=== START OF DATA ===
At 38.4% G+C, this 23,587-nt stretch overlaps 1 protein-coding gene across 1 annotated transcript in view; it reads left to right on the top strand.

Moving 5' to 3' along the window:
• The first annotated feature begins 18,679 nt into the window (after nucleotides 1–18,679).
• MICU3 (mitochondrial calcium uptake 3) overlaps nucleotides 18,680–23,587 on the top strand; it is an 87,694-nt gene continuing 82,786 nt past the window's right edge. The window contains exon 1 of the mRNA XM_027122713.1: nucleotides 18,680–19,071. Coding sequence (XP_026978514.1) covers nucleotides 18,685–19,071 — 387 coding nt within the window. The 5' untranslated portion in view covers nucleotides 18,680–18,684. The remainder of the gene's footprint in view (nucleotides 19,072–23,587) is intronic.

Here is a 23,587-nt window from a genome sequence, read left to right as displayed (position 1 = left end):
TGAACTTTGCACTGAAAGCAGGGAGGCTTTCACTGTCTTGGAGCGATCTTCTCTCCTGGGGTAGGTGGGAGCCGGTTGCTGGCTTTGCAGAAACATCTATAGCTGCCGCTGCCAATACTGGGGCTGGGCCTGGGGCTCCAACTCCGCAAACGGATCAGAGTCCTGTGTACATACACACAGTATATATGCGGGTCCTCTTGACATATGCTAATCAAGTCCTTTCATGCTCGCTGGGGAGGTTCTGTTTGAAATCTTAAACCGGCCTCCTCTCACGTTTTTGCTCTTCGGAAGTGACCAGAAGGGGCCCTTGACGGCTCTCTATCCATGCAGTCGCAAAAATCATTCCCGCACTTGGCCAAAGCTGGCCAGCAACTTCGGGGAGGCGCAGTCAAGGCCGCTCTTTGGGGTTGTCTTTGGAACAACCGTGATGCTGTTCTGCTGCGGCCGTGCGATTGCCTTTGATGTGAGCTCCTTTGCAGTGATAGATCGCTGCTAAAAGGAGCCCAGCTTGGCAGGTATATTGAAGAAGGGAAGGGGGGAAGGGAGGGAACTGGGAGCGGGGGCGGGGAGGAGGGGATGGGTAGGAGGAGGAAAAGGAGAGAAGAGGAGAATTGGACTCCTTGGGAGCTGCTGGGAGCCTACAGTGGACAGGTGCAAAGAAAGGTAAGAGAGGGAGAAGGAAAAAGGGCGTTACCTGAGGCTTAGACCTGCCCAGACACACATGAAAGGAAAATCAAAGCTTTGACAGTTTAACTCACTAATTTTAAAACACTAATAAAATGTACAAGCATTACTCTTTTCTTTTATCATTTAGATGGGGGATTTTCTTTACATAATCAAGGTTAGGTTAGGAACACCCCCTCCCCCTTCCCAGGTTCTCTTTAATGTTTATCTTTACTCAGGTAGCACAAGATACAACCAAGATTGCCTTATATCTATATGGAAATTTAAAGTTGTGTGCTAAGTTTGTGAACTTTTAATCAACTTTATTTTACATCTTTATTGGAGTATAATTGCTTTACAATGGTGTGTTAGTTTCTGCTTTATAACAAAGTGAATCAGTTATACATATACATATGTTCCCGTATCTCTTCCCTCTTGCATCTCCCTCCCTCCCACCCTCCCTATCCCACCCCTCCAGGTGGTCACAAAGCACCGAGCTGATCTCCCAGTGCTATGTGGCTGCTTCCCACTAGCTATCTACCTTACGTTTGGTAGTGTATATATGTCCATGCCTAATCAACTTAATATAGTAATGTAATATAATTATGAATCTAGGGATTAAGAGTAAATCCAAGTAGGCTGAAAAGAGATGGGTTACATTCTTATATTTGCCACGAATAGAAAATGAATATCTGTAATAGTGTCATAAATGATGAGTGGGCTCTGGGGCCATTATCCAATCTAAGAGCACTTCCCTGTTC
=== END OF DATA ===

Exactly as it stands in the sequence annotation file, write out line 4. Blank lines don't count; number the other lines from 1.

• MICU3 (mitochondrial calcium uptake 3) overlaps nucleotides 18,680–23,587 on the top strand; it is an 87,694-nt gene continuing 82,786 nt past the window's right edge. The window contains exon 1 of the mRNA XM_027122713.1: nucleotides 18,680–19,071. Coding sequence (XP_026978514.1) covers nucleotides 18,685–19,071 — 387 coding nt within the window. The 5' untranslated portion in view covers nucleotides 18,680–18,684. The remainder of the gene's footprint in view (nucleotides 19,072–23,587) is intronic.